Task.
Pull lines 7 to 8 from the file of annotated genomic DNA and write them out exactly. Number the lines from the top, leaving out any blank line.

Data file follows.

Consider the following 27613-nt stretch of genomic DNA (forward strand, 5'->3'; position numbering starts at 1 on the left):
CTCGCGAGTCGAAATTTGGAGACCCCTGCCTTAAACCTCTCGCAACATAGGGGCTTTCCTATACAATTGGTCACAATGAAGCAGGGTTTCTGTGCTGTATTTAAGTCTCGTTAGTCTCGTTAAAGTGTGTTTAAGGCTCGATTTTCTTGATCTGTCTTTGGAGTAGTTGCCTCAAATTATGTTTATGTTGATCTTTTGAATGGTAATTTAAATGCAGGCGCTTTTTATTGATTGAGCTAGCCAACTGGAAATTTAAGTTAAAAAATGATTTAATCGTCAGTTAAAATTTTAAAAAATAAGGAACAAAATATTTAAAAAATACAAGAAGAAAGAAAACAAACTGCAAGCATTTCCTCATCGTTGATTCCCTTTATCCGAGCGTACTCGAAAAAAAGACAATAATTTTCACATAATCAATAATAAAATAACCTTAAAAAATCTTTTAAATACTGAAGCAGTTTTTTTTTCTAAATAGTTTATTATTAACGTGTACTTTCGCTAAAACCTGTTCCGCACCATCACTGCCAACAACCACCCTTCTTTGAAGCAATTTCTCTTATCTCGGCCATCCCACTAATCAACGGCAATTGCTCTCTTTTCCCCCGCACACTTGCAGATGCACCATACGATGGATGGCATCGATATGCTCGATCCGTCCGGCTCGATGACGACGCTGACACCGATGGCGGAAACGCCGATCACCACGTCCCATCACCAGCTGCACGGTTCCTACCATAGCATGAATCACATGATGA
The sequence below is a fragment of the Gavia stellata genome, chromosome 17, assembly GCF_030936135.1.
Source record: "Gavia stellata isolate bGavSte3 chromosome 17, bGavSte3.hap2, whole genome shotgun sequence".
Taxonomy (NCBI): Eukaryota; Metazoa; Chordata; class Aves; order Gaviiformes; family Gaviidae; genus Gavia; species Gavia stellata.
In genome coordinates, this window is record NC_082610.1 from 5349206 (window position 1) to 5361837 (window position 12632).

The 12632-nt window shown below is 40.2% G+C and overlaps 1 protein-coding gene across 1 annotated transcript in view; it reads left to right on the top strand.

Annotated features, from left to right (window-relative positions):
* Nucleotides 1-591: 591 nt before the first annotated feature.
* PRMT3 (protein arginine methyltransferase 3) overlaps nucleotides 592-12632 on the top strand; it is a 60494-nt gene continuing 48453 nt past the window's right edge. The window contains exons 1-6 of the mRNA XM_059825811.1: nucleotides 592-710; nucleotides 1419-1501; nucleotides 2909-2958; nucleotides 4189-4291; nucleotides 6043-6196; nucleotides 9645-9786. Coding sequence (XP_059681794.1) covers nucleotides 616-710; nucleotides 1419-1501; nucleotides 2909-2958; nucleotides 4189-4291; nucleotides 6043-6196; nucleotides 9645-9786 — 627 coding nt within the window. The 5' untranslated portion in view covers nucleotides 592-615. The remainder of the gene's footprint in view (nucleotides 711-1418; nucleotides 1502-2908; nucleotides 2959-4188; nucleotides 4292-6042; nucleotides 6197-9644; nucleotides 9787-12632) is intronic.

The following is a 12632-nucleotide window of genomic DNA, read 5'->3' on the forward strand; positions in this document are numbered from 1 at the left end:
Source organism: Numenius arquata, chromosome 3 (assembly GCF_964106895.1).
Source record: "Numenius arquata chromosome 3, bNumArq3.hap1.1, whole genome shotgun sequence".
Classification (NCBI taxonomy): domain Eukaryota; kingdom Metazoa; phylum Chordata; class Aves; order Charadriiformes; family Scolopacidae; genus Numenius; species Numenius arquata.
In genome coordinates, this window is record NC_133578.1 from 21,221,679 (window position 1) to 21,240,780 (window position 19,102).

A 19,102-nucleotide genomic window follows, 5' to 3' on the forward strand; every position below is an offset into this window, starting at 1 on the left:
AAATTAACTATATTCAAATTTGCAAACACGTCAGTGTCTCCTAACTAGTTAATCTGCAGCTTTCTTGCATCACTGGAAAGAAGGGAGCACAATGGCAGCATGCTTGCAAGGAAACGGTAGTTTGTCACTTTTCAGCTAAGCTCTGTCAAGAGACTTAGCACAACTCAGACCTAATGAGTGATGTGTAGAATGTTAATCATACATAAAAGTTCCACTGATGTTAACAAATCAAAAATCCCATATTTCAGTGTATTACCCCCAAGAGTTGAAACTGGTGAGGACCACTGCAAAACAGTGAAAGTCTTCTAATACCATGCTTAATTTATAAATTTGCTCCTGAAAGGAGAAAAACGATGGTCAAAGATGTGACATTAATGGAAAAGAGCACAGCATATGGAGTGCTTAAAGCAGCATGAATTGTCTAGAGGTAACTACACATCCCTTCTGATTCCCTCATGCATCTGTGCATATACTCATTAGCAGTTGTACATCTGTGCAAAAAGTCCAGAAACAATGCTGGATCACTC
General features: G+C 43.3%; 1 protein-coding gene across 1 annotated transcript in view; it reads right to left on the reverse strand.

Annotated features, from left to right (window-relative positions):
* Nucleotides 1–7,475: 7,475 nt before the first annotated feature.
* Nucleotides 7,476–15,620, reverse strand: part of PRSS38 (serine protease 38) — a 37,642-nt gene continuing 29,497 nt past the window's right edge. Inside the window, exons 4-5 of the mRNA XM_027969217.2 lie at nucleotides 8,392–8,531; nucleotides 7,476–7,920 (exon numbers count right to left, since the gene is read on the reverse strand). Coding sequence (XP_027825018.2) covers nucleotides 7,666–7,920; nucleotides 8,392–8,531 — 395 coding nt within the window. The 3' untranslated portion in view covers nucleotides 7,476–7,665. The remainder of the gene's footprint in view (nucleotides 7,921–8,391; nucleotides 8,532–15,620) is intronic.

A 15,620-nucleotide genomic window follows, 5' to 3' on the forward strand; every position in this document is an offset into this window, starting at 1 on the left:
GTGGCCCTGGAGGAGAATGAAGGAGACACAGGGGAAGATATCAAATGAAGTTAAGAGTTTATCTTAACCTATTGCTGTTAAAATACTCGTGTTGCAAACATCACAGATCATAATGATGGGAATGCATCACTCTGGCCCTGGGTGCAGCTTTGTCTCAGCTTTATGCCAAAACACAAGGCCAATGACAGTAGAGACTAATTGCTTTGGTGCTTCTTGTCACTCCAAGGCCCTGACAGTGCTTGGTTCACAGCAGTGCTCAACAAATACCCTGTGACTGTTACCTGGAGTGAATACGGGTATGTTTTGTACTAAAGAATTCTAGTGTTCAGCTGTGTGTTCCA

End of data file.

The 12632-nt window shown below is 40.2% G+C and overlaps 1 protein-coding gene across 1 annotated transcript in view; it reads left to right on the top strand.

Annotated features, from left to right (window-relative positions):